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Apologies, but I have to rant for a sec. Why is it an article of faith that traffic lights, pedestrian signals, etc… are a mind boggling expense? I swear the more I hear that the stupider and more pathetic it sounds. A shielded system for switching between lights is trivially easy and nowadays programmability in a tiny form factor with tiny power consumption, using standard interfaces, and in standard programming languages is also dirt cheap. What is THE REAL PROBLEM here and can we kill it and move onto more interesting problems with a better toolset already?


reddan
Keymaster
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No need for faith…just read pricetags. One’s personal definition of mind-boggling may vary, of course, but hard numbers (such as “$55K-$75K for a new pedestrian signal at a crosswalk” are easy to come by.

See, for example, http://www.itscosts.its.dot.gov/its/benecost.nsf/SingleCostTax?OpenForm&Query=Arterial%20Management for various cost summaries. Interesting stuff, such as the cost of retiming averaging about $3000/intersection, or the cost of adding adaptive signal control being between $20K and $80K per intersection. (Adaptive signal control, wherein the timing of the lights changes dynamically based on demand, would seem pertinent to the discussion here…as, effectively, what’s being discussed is adding speed sensors and some logic to an adaptive signaling network.)

I can’t speak to what portion of those expenses is warranted, versus pork, bloat, kickbacks, etc.

[ETA:] Also, costs for a new signal, rather than updating an existing one, range from $250K-$500K, per various sources (such as the Washington state DOT).


byogman
Member
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There are definitely plausible looking starting points at alibaba.com in the low three digits not the low to mid 5 digits. Doubtless minus programmability, but that’s so, so trivial now. Even if you have to hack it apart, spice a couple wires, maybe even run an extra wire between signals, for a quarter mill a pop? Stop making excuses and git r done. I mean, we’re bringing the control software responsibility to CMU and SurTrac anyway. Why the hell couldn’t we ask it to be built to a standard interface do with commodity hardware?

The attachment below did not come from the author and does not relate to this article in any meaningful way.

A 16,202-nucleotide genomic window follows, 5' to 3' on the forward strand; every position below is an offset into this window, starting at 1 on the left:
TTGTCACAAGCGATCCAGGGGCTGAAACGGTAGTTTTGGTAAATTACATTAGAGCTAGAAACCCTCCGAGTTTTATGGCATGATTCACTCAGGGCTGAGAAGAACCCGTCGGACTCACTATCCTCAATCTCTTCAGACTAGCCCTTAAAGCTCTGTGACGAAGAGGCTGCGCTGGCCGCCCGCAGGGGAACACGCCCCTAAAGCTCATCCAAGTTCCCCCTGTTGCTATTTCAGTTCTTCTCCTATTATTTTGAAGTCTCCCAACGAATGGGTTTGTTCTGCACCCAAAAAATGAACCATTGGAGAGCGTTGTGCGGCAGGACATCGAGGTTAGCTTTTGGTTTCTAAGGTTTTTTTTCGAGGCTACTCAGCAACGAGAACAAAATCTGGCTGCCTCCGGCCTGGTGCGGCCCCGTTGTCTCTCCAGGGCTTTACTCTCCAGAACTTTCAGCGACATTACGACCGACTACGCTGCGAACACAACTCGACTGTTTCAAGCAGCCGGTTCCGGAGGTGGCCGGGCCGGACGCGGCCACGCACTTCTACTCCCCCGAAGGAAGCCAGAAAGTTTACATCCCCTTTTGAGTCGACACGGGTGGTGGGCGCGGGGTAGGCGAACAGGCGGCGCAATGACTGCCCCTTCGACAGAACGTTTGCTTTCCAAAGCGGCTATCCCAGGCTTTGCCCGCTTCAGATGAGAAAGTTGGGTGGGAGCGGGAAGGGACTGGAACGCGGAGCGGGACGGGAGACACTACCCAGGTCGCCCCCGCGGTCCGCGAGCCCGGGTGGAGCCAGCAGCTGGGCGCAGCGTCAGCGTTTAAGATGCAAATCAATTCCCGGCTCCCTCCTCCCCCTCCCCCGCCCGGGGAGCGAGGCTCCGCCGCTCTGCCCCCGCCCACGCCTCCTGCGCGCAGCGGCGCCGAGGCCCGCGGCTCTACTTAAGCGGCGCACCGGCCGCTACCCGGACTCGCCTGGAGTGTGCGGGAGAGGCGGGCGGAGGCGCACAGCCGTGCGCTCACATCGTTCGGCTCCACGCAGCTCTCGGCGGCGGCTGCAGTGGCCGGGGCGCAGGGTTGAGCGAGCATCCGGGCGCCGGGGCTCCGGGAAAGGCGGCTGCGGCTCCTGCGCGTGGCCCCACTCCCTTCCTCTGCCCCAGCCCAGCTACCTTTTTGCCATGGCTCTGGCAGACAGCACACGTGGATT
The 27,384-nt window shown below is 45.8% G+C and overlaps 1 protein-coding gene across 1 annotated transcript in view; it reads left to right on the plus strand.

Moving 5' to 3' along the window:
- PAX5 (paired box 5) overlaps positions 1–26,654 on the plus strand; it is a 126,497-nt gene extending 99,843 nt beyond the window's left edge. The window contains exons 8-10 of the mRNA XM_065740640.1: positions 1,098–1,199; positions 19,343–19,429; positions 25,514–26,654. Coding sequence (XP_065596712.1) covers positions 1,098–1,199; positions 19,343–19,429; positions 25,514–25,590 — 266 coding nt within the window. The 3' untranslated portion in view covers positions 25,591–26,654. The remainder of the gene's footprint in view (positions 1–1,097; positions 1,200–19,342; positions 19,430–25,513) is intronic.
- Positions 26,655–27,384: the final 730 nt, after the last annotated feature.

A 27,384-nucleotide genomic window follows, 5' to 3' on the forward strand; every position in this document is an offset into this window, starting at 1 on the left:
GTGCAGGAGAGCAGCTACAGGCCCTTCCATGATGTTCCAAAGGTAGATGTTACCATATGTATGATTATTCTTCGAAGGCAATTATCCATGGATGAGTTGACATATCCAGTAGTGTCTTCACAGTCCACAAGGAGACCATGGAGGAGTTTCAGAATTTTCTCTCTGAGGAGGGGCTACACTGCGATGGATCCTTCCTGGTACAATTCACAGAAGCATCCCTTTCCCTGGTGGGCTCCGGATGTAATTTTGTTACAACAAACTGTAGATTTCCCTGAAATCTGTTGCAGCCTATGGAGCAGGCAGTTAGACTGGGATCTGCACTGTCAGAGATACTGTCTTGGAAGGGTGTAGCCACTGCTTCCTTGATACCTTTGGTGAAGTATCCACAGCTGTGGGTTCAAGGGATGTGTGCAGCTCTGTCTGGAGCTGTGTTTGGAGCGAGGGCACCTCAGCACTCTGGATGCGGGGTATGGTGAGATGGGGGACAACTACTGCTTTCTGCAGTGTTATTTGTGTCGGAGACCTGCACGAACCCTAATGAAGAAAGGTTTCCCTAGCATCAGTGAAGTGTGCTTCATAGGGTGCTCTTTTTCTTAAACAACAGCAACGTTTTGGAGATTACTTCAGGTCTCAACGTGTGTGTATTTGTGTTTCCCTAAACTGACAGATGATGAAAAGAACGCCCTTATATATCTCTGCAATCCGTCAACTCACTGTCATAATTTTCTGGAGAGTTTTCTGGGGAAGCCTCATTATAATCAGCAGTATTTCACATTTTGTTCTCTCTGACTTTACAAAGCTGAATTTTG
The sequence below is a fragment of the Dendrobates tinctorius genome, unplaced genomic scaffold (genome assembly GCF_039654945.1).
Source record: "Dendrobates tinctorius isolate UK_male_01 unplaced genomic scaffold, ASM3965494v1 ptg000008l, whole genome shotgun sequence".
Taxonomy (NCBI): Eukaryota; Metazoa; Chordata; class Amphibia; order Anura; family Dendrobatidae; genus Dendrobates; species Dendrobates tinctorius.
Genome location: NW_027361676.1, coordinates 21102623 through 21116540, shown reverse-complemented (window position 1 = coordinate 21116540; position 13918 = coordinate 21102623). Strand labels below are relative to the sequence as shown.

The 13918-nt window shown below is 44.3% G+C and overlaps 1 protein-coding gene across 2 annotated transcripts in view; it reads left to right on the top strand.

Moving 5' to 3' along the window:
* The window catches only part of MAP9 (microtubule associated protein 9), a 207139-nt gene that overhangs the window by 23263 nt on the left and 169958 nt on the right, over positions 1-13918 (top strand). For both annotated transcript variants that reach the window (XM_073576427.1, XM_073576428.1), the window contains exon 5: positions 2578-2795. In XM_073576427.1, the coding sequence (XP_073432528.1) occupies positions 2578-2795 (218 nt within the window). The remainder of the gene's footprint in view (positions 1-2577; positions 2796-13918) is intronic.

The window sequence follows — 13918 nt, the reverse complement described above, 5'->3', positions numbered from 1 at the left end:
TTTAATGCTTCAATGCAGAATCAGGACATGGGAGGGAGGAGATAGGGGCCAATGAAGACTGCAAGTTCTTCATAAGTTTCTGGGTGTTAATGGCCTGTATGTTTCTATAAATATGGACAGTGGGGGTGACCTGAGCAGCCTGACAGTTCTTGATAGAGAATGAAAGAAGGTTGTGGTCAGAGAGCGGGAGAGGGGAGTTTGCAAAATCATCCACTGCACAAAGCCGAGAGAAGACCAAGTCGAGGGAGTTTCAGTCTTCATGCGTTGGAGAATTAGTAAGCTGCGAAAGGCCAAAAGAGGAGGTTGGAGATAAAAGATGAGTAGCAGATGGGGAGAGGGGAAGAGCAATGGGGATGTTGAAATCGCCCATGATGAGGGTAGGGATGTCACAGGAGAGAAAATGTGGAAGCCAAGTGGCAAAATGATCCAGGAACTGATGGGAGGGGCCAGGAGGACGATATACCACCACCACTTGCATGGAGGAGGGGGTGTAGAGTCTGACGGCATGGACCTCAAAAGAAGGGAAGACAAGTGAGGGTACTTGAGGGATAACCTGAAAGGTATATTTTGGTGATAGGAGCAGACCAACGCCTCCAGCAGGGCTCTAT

Ahlir
Participant
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cost of retiming averaging about $3000/intersection, or the cost of adding adaptive signal control being between $20K and $80K per intersection.

Well, gosh; sounds like a lot.
But maybe we should consider some context.

What’s the cost, per-incident, of services dealing with each dead (or dying, or crippled) pedestrian or cyclist? Don’t forget to include the victim’s lost productivity. I’ll give you a pass on the pain-and-suffering; but feel free to add it in.


reddan
Keymaster
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@ahlir: personally, I think a couple of grand to retime an intersection sounds like a frickin’ bargain. Retiming the entirety of 5th Ave in Oakland for what, $30K? That’s worth it just to TRY a new timing sequence, even if it turns out to suck and we need to revert.

As far as an adaptive signal system goes, I don’t know enough about them to have an opinion as to their value. But, if they can be demonstrated to improve matters, I’d advocate for ponying up the cash where it makes sense.

@byogman: I don’t doubt that there are ways to economize. My point in introducing real numbers is to encourage people not to assume, as an article of faith, that change is simple and easy until proven otherwise. Without understanding the existing costs, it’s not realistic to hand-wave them away.